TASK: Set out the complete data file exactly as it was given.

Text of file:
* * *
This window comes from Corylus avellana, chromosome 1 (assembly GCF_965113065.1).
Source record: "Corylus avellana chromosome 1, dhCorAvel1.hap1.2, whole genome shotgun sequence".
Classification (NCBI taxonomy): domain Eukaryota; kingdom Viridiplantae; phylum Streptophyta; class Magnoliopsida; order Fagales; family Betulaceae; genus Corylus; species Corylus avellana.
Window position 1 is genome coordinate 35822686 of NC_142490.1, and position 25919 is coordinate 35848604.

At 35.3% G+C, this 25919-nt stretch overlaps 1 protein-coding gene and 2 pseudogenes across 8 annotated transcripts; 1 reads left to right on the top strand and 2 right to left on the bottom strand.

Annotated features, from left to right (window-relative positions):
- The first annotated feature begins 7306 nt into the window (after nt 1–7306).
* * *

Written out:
This window comes from Corylus avellana, chromosome 1 (assembly GCF_965113065.1).
Source record: "Corylus avellana chromosome 1, dhCorAvel1.hap1.2, whole genome shotgun sequence".
Classification (NCBI taxonomy): domain Eukaryota; kingdom Viridiplantae; phylum Streptophyta; class Magnoliopsida; order Fagales; family Betulaceae; genus Corylus; species Corylus avellana.
Window position 1 is genome coordinate 35822686 of NC_142490.1, and position 25919 is coordinate 35848604.

At 35.3% G+C, this 25919-nt stretch overlaps 1 protein-coding gene and 2 pseudogenes across 8 annotated transcripts; 1 reads left to right on the top strand and 2 right to left on the bottom strand.

Annotated features, from left to right (window-relative positions):
- The first annotated feature begins 7306 nt into the window (after nt 1–7306).